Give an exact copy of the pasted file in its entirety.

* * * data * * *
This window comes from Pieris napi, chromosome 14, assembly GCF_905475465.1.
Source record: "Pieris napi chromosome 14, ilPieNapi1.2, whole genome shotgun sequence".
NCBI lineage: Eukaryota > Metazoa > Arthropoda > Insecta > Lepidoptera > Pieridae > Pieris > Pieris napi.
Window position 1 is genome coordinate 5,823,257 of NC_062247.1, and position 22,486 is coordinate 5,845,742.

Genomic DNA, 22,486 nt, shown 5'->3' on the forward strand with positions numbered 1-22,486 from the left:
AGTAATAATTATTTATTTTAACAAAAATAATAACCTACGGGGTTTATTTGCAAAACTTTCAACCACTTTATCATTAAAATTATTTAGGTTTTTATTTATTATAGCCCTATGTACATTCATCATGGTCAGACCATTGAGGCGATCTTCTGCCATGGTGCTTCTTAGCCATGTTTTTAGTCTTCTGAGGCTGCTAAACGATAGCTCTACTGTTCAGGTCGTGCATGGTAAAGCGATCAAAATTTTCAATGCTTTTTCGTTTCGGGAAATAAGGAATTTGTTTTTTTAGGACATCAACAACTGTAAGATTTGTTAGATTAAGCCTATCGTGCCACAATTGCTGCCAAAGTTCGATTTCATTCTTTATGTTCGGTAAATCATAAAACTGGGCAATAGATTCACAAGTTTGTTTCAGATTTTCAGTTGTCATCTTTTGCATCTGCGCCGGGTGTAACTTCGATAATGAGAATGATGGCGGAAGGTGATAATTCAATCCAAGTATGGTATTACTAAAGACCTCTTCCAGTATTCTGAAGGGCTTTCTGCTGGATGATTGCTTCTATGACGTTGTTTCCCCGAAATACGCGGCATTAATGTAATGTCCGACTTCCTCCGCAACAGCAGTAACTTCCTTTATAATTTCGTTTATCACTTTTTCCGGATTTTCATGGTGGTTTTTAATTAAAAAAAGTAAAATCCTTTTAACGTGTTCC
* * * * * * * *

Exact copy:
This window comes from Pieris napi, chromosome 14, assembly GCF_905475465.1.
Source record: "Pieris napi chromosome 14, ilPieNapi1.2, whole genome shotgun sequence".
NCBI lineage: Eukaryota > Metazoa > Arthropoda > Insecta > Lepidoptera > Pieridae > Pieris > Pieris napi.
Window position 1 is genome coordinate 5,823,257 of NC_062247.1, and position 22,486 is coordinate 5,845,742.

Genomic DNA, 22,486 nt, shown 5'->3' on the forward strand with positions numbered 1-22,486 from the left:
AGTAATAATTATTTATTTTAACAAAAATAATAACCTACGGGGTTTATTTGCAAAACTTTCAACCACTTTATCATTAAAATTATTTAGGTTTTTATTTATTATAGCCCTATGTACATTCATCATGGTCAGACCATTGAGGCGATCTTCTGCCATGGTGCTTCTTAGCCATGTTTTTAGTCTTCTGAGGCTGCTAAACGATAGCTCTACTGTTCAGGTCGTGCATGGTAAAGCGATCAAAATTTTCAATGCTTTTTCGTTTCGGGAAATAAGGAATTTGTTTTTTTAGGACATCAACAACTGTAAGATTTGTTAGATTAAGCCTATCGTGCCACAATTGCTGCCAAAGTTCGATTTCATTCTTTATGTTCGGTAAATCATAAAACTGGGCAATAGATTCACAAGTTTGTTTCAGATTTTCAGTTGTCATCTTTTGCATCTGCGCCGGGTGTAACTTCGATAATGAGAATGATGGCGGAAGGTGATAATTCAATCCAAGTATGGTATTACTAAAGACCTCTTCCAGTATTCTGAAGGGCTTTCTGCTGGATGATTGCTTCTATGACGTTGTTTCCCCGAAATACGCGGCATTAATGTAATGTCCGACTTCCTCCGCAACAGCAGTAACTTCCTTTATAATTTCGTTTATCACTTTTTCCGGATTTTCATGGTGGTTTTTAATTAAAAAAAGTAAAATCCTTTTAACGTGTTCC